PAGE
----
Sjømat Norge recommends the government follow Faroe Islands’ example

Salmon fish farm near Bergen, Norway. Photo: Adobe Stock.
Salmon fish farm near Bergen, Norway. Photo: Adobe Stock.

Sjømat Norge (Seafood Norway) started the year by presenting its response to the government's proposal for a ground rent tax on aquaculture. In it, the organization recommends to the Norwegian government that, to collect the same amount of tax as proposed, it should follow the example of the Faroe Islands and investigate their land rent model.

"The government can collect the same amount of tax that the government has proposed through a more suitable and proven tax model. The Faroe Islands tax aquaculture with a production tax that increases gradually with increasing price levels", said the Chairman of Sjømat Norge, Paul Birger Torgnes.

"The Faroese model is tried and tested, and is used both in the Faroe Islands and in Iceland. It can easily be adapted to the government's political wishes regarding tax levels, shielding of smaller companies and ensuring increased tax revenues for both communities and host municipalities", he added.

Selling salmon is not selling oil

As it did in its response to Minister Vedum on the possibility of following the standard price council model of the oil tax in the salmon rent tax, Sjømat Norge has again remarked that selling salmon is significantly different from selling oil. According to the organization, the hydropower model the government has used as a basis is not a suitable tax model for the aquaculture industry.

"The proposed model is complicated, bureaucratic and administratively demanding for both society and companies", Torgnes said. According to him, "the tax proposal has a level and a design that could have major and harmful effects on the industry's structure, investments, employment and value creation".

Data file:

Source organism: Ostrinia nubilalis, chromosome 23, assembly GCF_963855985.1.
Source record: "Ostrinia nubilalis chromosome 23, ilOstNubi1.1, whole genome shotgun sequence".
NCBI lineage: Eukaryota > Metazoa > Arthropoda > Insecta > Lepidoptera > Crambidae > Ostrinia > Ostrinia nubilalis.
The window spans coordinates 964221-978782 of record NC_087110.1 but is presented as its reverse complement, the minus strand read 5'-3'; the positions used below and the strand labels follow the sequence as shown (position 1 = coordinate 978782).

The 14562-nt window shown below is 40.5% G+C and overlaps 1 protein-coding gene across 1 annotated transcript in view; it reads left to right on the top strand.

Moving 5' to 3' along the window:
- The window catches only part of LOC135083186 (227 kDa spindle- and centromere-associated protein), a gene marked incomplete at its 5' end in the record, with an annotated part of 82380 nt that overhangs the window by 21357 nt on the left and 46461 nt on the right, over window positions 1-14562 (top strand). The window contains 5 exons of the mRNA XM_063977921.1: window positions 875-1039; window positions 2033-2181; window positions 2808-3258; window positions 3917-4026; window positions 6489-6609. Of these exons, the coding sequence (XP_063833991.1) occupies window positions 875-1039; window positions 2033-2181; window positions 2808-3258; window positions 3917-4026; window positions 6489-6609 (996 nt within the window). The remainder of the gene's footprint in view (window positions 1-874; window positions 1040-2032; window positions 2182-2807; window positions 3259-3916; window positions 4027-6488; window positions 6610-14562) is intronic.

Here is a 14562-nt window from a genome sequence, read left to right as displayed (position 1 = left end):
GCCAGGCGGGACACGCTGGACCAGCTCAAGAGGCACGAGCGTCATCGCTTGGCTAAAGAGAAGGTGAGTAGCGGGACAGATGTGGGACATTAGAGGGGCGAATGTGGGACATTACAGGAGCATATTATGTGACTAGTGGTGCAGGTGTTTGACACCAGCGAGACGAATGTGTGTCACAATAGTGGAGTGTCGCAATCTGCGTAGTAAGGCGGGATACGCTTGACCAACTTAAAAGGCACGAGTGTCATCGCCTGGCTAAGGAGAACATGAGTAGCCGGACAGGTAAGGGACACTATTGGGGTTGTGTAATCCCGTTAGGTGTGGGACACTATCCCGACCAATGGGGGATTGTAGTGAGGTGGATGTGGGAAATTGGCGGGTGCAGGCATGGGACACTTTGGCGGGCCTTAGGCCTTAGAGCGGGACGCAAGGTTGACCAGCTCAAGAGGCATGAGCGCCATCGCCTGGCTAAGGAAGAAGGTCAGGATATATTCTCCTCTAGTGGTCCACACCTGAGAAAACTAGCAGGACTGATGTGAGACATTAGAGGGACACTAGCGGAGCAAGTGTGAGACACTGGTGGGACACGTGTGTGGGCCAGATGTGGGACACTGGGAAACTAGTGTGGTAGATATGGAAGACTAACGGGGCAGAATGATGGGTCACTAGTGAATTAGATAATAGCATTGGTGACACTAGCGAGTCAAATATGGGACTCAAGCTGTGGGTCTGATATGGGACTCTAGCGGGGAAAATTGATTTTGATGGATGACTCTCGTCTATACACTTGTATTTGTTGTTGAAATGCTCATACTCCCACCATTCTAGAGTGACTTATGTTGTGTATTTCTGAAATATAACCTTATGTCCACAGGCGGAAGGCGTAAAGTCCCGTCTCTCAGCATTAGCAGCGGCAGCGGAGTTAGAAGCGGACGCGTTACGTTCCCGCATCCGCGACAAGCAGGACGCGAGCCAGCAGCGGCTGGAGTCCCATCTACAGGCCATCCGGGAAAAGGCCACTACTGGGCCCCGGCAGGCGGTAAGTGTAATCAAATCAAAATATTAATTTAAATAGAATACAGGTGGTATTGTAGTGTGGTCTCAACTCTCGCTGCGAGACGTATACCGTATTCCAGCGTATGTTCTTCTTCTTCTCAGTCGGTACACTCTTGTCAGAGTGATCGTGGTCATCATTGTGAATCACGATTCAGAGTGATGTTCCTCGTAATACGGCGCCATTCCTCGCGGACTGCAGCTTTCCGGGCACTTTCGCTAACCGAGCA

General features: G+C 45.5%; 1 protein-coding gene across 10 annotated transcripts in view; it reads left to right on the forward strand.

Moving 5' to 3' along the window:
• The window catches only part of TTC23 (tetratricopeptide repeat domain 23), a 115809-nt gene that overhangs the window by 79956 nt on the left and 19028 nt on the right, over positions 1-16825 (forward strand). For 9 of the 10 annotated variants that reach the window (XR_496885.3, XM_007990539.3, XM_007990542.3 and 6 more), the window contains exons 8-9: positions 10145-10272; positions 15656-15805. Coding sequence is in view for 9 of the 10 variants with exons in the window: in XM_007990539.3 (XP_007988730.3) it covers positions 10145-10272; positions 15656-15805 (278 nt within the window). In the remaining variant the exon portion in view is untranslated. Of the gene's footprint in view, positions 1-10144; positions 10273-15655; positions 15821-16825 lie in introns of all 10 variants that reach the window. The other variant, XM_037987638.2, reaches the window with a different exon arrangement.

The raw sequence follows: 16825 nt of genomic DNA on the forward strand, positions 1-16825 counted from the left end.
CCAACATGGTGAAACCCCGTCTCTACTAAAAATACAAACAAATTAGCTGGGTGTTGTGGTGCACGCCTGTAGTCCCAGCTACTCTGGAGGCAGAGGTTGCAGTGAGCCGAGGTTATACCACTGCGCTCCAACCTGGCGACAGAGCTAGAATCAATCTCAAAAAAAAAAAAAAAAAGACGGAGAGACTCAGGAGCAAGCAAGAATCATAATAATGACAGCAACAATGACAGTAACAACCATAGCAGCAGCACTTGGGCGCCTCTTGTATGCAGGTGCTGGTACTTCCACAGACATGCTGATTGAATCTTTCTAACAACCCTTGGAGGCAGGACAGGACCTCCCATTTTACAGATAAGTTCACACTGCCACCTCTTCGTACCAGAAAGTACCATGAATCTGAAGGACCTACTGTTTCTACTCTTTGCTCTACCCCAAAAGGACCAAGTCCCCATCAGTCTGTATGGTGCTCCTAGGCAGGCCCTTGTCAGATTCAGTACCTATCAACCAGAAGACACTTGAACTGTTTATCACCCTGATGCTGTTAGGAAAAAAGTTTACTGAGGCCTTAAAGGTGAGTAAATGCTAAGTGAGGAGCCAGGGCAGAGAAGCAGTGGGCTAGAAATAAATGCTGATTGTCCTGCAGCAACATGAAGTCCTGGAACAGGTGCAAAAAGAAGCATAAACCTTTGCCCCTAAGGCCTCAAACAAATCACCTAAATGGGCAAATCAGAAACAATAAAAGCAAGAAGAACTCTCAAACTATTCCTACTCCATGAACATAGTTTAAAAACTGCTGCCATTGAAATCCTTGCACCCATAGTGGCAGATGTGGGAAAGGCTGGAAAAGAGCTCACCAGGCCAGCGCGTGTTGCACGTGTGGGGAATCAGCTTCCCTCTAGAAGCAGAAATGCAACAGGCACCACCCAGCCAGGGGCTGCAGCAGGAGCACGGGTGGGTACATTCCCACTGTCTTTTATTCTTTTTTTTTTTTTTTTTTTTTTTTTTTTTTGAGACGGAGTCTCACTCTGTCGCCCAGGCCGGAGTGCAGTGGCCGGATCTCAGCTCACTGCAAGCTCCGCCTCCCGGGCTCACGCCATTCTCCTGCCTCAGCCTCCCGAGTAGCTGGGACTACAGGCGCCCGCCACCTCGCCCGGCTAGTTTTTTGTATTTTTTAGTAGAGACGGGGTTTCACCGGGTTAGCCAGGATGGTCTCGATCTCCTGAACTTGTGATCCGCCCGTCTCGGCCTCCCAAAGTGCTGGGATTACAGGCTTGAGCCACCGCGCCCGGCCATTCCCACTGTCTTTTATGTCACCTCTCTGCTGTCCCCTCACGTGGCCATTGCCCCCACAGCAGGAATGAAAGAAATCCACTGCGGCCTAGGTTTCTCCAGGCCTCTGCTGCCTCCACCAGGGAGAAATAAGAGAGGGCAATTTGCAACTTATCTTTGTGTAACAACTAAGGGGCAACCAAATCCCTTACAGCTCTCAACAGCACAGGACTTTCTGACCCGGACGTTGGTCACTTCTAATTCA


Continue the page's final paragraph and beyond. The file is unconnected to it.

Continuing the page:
Paul Birger Torgnes, CEO of Torghatten Aqua, is also the Chairman of Sjømat Norge. Photo: Torghatten Aqua.

Like other consulting bodies, Torgnes also believes that the government's proposal is not neutral, something he considers a crucial premise for such taxation to work. "It is based on extracting oil, gas or damming a waterfall. Aquaculture is a completely different industry with a complex value chain. It is industrial production of seafood where only part of the production is linked to the use of shared seawater", he claimed.

Trust in the government to keep its word

Just as, one by one, most of the companies that have responded to the Norwegian government's consultation have done – we recently saw the example of Nova Sea – Paul Birger Torgnes also said that ideally the tax should have been introduced in 2024. This way, the final salmon tax could be seen in the context of the tax committee's advice and also the Aquaculture Committee's advice on what the future permit system should look like. The Tax Committee already submitted its NOU, although it was just before Christmas, and the Aquaculture Committee is scheduled to issue its advice before Easter.

"There are important clarifications that will take place during 2023", the Chairman of Sjømat Norge said. However, the new tax has already been introduced as of January 1, 2023, although, as Sjømat Norge's press release recalls, its design is unknown. Since the final proposal will be presented to the Norwegian parliament sometime in the spring, Torgnes has called for a broad agreement to be prepared in the Storting. 

"Now the government must go into the consultation responses, take the time to assess them in a proper way, and also give the Storting various alternatives. I take it for granted that they do not set up a skin process where model selection and layout of the tax are all decided. That it is a real hearing has been repeated by the Prime Minister, the Minister of Finance and the Minister of Fisheries and Oceans several times. We must have confidence in that", concluded Sjømat Norge's Chairman.

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